Dementia and My Mom

Written and submitted by Fran Watson.

I never imagined I’d be losing my mother

Day by day

Moment by moment

To something called Dementia.

I imagined we would have quiet times

Of reminiscing

Of playing board games,

But a thief stole in and claimed her vision

And gone were the puzzles

The games of Scrabble

Even crazy 8’s.

Next to go was her memory.

“Why am I here in this place?”

“When can I go home?”

“Where are my things?”

“I think I own this building, I inherited it.”

“Do you know where my room is?”

“I never see you.” Mom I’ve been here every day.

“Why can’t I go with you?”

Because you can’t walk, you are in a wheelchair.

“Yes I can”

Mom you need help to go to the bathroom

To get in and out of bed it takes two people

“Your father was here, he slept with me last night”

Dad has been gone for almost 20 years

But they tell me to just agree with her so as not to upset her

But it upsets me…

Confined to a wheelchair her days drag by

She sleeps or goes out into the sun, “to absorb”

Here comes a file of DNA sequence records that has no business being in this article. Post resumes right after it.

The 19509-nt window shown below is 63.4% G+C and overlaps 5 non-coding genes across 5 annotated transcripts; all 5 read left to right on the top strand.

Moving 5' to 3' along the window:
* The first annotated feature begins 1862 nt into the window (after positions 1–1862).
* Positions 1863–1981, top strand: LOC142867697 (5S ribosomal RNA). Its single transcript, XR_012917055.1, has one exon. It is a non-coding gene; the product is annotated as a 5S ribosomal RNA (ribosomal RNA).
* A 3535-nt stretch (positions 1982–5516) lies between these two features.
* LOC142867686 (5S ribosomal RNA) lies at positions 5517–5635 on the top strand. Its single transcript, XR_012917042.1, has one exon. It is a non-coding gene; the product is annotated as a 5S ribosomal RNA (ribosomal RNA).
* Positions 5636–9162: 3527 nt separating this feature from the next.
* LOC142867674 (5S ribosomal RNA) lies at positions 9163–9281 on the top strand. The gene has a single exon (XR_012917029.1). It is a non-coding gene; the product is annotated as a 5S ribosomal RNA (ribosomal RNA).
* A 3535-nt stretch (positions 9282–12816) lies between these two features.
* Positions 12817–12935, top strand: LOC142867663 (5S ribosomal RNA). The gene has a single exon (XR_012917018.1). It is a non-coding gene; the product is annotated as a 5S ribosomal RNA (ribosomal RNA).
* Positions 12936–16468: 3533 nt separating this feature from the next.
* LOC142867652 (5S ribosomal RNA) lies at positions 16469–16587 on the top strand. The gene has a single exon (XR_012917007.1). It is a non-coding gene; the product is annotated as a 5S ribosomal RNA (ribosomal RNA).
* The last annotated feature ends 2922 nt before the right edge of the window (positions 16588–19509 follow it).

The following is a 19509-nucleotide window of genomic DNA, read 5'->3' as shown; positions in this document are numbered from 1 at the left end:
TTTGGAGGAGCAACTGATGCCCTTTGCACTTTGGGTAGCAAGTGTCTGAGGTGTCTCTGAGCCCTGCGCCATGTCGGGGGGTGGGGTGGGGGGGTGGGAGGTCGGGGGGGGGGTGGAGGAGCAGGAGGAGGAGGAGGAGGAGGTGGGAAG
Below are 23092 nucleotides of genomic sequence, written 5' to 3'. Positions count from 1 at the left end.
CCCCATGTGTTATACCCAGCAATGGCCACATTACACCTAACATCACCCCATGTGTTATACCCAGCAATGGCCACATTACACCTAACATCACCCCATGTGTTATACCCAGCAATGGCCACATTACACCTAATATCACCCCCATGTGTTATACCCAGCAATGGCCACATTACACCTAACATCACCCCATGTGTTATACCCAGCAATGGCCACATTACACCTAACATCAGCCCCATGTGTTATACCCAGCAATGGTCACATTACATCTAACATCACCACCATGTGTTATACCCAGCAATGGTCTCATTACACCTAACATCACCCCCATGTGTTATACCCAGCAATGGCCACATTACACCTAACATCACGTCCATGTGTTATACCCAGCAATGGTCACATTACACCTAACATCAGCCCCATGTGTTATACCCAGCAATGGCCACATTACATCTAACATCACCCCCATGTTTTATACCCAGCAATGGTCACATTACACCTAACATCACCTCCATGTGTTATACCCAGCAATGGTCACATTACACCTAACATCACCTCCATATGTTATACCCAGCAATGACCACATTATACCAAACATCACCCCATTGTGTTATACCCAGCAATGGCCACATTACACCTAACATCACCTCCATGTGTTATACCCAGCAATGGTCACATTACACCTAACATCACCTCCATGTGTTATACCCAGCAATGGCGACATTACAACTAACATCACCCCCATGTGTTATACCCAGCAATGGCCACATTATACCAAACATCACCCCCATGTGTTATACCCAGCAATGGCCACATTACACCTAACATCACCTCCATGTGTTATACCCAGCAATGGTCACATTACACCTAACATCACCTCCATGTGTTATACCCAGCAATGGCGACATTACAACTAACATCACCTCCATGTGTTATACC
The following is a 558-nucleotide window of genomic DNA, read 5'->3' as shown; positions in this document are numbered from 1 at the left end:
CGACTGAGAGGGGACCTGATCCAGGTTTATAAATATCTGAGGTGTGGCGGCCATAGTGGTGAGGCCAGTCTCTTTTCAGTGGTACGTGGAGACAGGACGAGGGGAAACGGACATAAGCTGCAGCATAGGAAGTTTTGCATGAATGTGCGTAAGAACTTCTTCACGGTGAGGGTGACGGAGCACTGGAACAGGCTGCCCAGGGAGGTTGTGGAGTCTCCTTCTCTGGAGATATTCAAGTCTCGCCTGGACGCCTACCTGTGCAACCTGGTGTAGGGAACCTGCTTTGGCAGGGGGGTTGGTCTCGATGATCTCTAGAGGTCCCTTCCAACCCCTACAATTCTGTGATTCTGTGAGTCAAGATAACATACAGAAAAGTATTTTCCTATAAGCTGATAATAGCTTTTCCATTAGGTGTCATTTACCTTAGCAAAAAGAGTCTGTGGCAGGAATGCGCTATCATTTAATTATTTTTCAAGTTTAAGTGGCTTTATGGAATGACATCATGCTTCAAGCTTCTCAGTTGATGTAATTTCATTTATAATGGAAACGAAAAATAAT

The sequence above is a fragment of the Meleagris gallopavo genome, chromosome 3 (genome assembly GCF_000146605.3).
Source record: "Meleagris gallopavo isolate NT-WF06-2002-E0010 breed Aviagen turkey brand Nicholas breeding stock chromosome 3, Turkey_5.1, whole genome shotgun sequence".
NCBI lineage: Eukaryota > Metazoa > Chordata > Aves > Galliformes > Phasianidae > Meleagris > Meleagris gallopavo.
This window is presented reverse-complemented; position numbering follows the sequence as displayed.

“I’m glad you’re here” she says then dozes

Each day the same, but a little different

The meals she doesn’t remember

The time of day she has no idea

Waiting, wondering why she is still alive

“I told you I wouldn’t hang around, but I’m still here”

It’s okay Mom, we are glad you are still here.

It had been coming for some time. Since last fall she had been in and out of the hospital with various infections and we thought she was gone in March when her blood pressure dropped and she had another infection, but she rallied even without the medication. The problem was she was no longer able to walk on her own. She had needed help for some time and I had been staying at her residence 24/7 for weeks. It was time to make a change to a nursing home. We did the paperwork and then waited. She had to stay in the hospital as she could not go back to her residence. That meant we had to clean out her room – giving away many things that would not fit in her new room – dressers, chairs, tables, and her electric bed. Family took what they could, but we just gave away what was left.

My sister lives 5 hours away, so she tries to come up every other weekend which helps, but the main care giving falls on me. I feel very guilty if I can not get in every day, even though I know that she is safe. There are little things that are not being done, that they don’t have time for because they have too many people to look after. I’m worried what will happen to me when I get to be 98 years old.

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